Steve Sparks, Author, Blogger, Child Advocate, and member, Lincoln County Oregon, Mental Health Advisory Committee (MHAC)

SonsStory

Reconciliation: A Son’s Story by Steve Sparks… Click the highlighted text to order…

PTSD and Post Trauma Growth History… WWI “Shell Shock” Explored by Ernest Hemingway in A Farewell to Arms.

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A Farewell to Arms, Earnest Hemingway…click image for larger view…

Ernest Hemingway, A Farewell to Arms… Quoting…click here for more…

“A Farewell to Arms is a novel by Ernest Hemingway set during the Italian campaign of World War I. The book, published in 1929, is a first-person account of American Frederic Henry, serving as a Lieutenant (“Tenente”) in the ambulance corps of the Italian Army. The title is taken from a poem by 16th-century English dramatist George Peele.”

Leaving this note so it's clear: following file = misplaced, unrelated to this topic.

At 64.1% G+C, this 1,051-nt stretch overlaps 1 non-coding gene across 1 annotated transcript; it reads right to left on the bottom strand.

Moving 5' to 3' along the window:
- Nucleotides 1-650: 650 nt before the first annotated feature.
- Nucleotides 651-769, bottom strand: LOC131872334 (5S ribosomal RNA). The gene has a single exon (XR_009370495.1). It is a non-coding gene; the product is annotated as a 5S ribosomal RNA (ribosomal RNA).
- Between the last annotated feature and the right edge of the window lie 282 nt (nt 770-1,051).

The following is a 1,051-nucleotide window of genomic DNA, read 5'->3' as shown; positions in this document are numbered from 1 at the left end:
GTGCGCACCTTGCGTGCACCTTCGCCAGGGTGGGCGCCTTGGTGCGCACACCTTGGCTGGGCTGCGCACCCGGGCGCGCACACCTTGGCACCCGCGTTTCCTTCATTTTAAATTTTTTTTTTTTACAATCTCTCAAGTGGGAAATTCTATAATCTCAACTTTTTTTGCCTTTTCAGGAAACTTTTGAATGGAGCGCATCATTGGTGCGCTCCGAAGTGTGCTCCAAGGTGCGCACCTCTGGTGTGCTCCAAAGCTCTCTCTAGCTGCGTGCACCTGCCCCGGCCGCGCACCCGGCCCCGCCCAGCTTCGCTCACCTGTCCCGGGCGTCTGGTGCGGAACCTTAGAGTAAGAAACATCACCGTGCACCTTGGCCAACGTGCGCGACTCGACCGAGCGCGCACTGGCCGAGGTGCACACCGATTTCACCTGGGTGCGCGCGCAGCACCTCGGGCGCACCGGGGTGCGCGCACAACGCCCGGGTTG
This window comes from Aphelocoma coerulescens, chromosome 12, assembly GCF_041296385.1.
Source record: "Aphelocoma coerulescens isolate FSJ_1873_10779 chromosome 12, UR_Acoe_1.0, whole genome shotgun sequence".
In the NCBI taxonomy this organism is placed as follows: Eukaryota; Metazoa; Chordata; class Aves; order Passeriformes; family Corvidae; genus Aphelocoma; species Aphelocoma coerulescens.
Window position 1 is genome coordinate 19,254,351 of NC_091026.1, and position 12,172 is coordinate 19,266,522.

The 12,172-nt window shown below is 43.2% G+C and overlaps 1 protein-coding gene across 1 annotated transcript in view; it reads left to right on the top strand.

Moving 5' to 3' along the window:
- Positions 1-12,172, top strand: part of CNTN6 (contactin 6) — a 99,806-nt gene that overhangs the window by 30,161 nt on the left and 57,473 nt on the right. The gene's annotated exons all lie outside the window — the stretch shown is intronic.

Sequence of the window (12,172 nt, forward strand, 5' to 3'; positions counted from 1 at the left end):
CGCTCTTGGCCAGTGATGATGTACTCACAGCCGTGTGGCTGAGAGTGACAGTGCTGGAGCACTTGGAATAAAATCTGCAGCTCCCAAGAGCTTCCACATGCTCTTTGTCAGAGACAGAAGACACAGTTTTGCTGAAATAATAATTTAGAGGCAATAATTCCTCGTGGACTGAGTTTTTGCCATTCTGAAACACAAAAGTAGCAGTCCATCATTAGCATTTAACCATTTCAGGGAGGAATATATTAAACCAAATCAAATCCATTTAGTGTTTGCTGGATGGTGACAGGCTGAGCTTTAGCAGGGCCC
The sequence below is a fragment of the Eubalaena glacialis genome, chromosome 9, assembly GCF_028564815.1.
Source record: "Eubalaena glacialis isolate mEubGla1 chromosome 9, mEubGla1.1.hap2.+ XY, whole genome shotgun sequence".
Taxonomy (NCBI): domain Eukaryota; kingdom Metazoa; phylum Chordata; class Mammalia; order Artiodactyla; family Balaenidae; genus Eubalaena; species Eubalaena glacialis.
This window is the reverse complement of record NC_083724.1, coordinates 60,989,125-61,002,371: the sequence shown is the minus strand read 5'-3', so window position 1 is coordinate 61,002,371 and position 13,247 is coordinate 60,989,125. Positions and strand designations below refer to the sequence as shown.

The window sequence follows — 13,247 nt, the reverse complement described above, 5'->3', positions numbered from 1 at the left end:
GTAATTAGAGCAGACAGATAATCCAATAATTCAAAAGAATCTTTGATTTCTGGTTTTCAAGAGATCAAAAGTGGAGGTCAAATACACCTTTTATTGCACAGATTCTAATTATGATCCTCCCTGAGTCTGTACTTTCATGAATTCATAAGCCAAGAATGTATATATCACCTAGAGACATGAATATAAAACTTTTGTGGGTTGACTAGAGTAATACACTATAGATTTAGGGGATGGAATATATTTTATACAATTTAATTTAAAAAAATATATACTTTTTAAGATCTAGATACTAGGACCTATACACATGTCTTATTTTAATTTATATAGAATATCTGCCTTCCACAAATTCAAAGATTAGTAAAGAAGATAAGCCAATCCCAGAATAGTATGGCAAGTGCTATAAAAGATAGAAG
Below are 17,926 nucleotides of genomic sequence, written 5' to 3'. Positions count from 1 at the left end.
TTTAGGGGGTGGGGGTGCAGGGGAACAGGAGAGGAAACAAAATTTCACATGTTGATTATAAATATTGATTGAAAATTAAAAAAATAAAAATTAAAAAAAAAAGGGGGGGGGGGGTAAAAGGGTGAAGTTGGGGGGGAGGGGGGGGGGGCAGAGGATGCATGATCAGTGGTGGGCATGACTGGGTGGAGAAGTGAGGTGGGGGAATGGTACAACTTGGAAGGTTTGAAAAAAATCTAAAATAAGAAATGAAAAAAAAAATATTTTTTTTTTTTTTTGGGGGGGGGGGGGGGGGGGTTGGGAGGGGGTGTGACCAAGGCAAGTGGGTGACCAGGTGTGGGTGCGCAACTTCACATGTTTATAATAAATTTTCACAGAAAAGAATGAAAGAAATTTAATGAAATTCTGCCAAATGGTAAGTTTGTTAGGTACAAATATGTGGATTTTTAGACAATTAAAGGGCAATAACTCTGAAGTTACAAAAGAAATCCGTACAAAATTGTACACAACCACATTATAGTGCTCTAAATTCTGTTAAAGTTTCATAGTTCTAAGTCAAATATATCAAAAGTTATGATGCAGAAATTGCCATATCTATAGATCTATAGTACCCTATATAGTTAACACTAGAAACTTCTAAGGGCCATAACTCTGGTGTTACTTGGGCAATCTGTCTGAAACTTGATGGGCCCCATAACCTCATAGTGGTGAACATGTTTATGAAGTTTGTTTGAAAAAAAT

“Throughout A Farewell to Arms, Hemingway made it clear that Henry and his comrades were suffering mentally and physically from the hardships of war. He did so even before knowledge of Post-Traumatic-Stress-Disorder was common. “During World War I, the shell shock theory expressed the notion of predisposition, weakened reactive capacities, and a stunned nervous system and mind. Soldiers exhibited stupor, irritability, trembling, traumatic dreams, exaggerated startle response with agitation and conversion reactions.”[21] Church notes that “Psychological studies were still in their infancy before World War I.”

Hemingway’s Haunts… Quoting…click here for more…

“Author Ernest Hemingway embraced local nature and nightspots with a vigor matched only by his fictional and largely autobiographical character Nick Adams. As Adams lived in Michigan’s wilderness, Hemingway meandered the meadows of Sun Valley and the Big Wood RiverHemingway’s time in Sun Valley began in 1939 when he came to the area after Union Pacific Railroad chairman Averell Harriman invited Hemingway and other celebrities to Sun Valley. In the fall of 1939, he finished his novel For Whom the Bell Tolls. He worked on it while staying in suite 206 at the Sun Valley Lodge.”